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Home ▸ Catalog ▸ Themes & Provenance ▸ Numismatics ▸ CounterfeitsView Options:  |  |  | 

Ancient Counterfeit Coins

Counterfeits of some of the very earliest coins prove that counterfeiting is nearly as old as coinage. The coins on this page are not the official issues of the various Greek cities or kings, or of the Roman or Byzantine empires, but they are all ancient, historic, and collectible. These are not modern replicas.


Septimius Severus, 9 April 193 - 4 February 211 A.D., Barbaric Imitative

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The style of this coin is unlike that of any Roman mint. It is an ancient imitative, likely struck outside the Empire for local use, perhaps by a Germanic tribe. Imitations of Roman coins were struck and cast in Germany, in Dacia, and as far east as India and Sri Lanka.
RS87245. Silver denarius, cf. RIC IV 5 (S); RSC III 260; BMCRE V p. 21, 8 (official, Rome mint, 193 A.D.), VF, double struck, flan flaws, weight 3.271 g, maximum diameter 18.5 mm, die axis 180o, unofficial (Germanic tribal?) mint, 193 A.D.; obverse IMV CAE L SEP SEV PERT AVG (slightly blundered), laureate head right; reverse LEG II ADIVT, aquila (legionary eagle) between two legionary standards, TR P COS (or similar) in exergue; rare; $150.00 (127.50)


Roman Republic, c. 169 - 91 B.C., Unofficial Issue

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Crawford notes, "The very common quadrantes with M and N (as Milan 351) are clearly unofficial."
RR79715. Copper quadrans, cf. Milan 351 (from Crawford appendix p. 309 unofficial issues of bronze coins), Sydenham -, VF, centered on a tight flan, light marks,, weight 4.182 g, maximum diameter 18.2 mm, die axis 135o, unofficial mint, c. 169 - 91 B.C.; obverse head of Hercules right, wearing Nemean Lion scalp headdress, three pellets behind; reverse prow right, ROMA below, three pellets before, M above; ex FORVM (2006), ex Goodman collection; $140.00 (119.00)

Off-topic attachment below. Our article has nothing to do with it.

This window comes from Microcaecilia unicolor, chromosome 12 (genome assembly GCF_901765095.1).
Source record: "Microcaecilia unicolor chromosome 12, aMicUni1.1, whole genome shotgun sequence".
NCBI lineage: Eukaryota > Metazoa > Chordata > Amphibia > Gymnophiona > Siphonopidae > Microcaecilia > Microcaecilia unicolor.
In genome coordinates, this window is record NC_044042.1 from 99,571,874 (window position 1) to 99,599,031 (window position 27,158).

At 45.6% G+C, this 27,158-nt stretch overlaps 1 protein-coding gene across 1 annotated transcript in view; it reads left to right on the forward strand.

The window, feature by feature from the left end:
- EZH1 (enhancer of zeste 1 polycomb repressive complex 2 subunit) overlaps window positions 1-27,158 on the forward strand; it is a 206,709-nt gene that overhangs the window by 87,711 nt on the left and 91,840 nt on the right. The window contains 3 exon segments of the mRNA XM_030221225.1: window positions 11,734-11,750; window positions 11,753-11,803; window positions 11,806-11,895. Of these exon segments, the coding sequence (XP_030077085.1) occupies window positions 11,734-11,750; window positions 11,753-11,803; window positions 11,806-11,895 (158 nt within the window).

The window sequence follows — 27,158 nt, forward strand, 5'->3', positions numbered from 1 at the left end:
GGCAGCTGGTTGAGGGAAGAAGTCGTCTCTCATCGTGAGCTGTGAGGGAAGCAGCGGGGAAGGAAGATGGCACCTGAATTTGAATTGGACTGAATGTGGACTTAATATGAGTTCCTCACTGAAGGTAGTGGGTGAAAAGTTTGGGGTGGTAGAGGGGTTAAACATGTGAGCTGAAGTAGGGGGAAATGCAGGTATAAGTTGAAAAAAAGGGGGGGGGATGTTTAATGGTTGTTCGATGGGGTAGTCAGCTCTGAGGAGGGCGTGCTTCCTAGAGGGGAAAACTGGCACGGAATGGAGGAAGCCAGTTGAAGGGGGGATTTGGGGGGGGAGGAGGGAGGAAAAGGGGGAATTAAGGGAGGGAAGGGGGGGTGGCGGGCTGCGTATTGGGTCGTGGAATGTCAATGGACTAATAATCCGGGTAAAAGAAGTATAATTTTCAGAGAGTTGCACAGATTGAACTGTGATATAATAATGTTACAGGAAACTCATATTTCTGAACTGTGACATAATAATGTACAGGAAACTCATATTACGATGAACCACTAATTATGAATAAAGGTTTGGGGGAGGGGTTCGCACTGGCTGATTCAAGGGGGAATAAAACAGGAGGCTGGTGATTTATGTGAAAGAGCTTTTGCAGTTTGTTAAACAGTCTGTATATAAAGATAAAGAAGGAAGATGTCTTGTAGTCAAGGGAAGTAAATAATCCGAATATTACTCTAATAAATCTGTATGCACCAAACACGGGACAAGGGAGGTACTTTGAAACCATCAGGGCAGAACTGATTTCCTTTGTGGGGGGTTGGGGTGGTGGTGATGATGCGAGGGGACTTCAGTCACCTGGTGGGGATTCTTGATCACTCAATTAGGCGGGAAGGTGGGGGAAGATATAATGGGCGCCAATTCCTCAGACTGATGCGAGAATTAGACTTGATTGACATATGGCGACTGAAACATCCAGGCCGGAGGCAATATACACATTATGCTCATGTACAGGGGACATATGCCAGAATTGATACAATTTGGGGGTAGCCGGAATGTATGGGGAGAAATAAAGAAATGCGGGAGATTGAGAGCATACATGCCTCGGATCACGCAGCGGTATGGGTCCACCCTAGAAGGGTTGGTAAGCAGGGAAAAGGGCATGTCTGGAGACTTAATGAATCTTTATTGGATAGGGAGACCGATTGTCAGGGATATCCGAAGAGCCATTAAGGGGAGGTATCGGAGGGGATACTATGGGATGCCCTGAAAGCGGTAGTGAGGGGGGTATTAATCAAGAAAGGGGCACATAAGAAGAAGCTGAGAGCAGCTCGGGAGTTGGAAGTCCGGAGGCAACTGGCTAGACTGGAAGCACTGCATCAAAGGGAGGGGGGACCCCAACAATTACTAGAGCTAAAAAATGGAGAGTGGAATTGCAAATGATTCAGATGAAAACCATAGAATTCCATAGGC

Commodus, March or April 177 - 31 December 192 A.D.

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Providentia is the personification of the ability to foresee and to make provision for the future. This ability was considered essential for the emperor and providentia was among the embodiments of virtues that were part of the imperial cult. Cicero said that providentia, memoria (memory) and intellegentia (understanding) are the three main components of prudentia, the knowledge what is good or bad or neither.
RS85049. Fouree silver plated denarius, cf. RIC III 19, RSC II 804, BMCRE IV 66, Hunter II -, SRCV II - (official, Rome mint, 10 Dec 180 - 10 Dec 181 A.D.), aVF, well centered, toned, bumps and scratches, edge cracks, copper core exposed in a few spots, weight 2.713 g, maximum diameter 17.9 mm, die axis 0o, unofficial counterfeiter's mint, c. 181 - 182 A.D.; obverse M COMMODVS ANTONINVS AVG, laureate head right; reverse TR P VI IMP IIII COS III P P, Providentia standing half left, head left, wand in right hand over globe at feet, long grounded scepter in left hand; $55.00 (46.75)







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REFERENCES

Campbell, W. Greek and Roman Plated Coins. ANSNNM 75. (New York, 1933).
Metcalf, W. "Two Alexandrian Hoards" in RBN CXXII (1976), pp. 65 - 77, & pls. 1 - 2.

Catalog current as of Friday, July 20, 2018.
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Ancient Counterfeit Coins